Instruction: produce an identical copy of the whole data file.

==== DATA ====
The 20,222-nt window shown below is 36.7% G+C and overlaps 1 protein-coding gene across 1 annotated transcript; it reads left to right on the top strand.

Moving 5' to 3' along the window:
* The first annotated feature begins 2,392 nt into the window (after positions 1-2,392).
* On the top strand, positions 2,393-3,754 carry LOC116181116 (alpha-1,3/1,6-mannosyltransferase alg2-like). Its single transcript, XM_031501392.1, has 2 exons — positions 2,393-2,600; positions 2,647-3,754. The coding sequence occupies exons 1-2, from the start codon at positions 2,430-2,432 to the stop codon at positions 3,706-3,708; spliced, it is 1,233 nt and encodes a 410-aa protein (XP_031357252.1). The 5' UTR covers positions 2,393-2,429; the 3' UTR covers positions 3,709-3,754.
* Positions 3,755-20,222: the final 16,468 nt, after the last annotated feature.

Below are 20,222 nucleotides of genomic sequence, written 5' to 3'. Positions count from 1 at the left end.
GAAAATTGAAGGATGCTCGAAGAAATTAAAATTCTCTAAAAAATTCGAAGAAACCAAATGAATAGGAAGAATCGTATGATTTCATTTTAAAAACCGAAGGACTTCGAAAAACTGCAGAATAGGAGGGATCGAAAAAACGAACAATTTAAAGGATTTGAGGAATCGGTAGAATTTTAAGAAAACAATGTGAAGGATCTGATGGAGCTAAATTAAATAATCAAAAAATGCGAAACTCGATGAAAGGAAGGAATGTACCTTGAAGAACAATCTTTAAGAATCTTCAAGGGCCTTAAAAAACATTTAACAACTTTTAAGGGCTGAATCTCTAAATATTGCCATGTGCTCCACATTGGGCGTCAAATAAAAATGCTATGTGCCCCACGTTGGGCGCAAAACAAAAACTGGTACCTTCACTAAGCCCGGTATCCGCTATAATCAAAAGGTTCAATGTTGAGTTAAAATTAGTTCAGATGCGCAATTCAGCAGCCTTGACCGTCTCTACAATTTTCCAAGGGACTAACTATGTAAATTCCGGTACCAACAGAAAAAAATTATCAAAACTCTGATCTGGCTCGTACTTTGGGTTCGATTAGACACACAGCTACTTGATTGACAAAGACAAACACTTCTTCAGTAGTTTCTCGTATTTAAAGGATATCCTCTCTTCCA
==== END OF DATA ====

The 20,222-nt window shown below is 36.7% G+C and overlaps 1 protein-coding gene across 1 annotated transcript; it reads left to right on the top strand.

Moving 5' to 3' along the window:
* The first annotated feature begins 2,392 nt into the window (after positions 1-2,392).
* On the top strand, positions 2,393-3,754 carry LOC116181116 (alpha-1,3/1,6-mannosyltransferase alg2-like). Its single transcript, XM_031501392.1, has 2 exons — positions 2,393-2,600; positions 2,647-3,754. The coding sequence occupies exons 1-2, from the start codon at positions 2,430-2,432 to the stop codon at positions 3,706-3,708; spliced, it is 1,233 nt and encodes a 410-aa protein (XP_031357252.1). The 5' UTR covers positions 2,393-2,429; the 3' UTR covers positions 3,709-3,754.
* Positions 3,755-20,222: the final 16,468 nt, after the last annotated feature.

Below are 20,222 nucleotides of genomic sequence, written 5' to 3'. Positions count from 1 at the left end.
GAAAATTGAAGGATGCTCGAAGAAATTAAAATTCTCTAAAAAATTCGAAGAAACCAAATGAATAGGAAGAATCGTATGATTTCATTTTAAAAACCGAAGGACTTCGAAAAACTGCAGAATAGGAGGGATCGAAAAAACGAACAATTTAAAGGATTTGAGGAATCGGTAGAATTTTAAGAAAACAATGTGAAGGATCTGATGGAGCTAAATTAAATAATCAAAAAATGCGAAACTCGATGAAAGGAAGGAATGTACCTTGAAGAACAATCTTTAAGAATCTTCAAGGGCCTTAAAAAACATTTAACAACTTTTAAGGGCTGAATCTCTAAATATTGCCATGTGCTCCACATTGGGCGTCAAATAAAAATGCTATGTGCCCCACGTTGGGCGCAAAACAAAAACTGGTACCTTCACTAAGCCCGGTATCCGCTATAATCAAAAGGTTCAATGTTGAGTTAAAATTAGTTCAGATGCGCAATTCAGCAGCCTTGACCGTCTCTACAATTTTCCAAGGGACTAACTATGTAAATTCCGGTACCAACAGAAAAAAATTATCAAAACTCTGATCTGGCTCGTACTTTGGGTTCGATTAGACACACAGCTACTTGATTGACAAAGACAAACACTTCTTCAGTAGTTTCTCGTATTTAAAGGATATCCTCTCTTCCA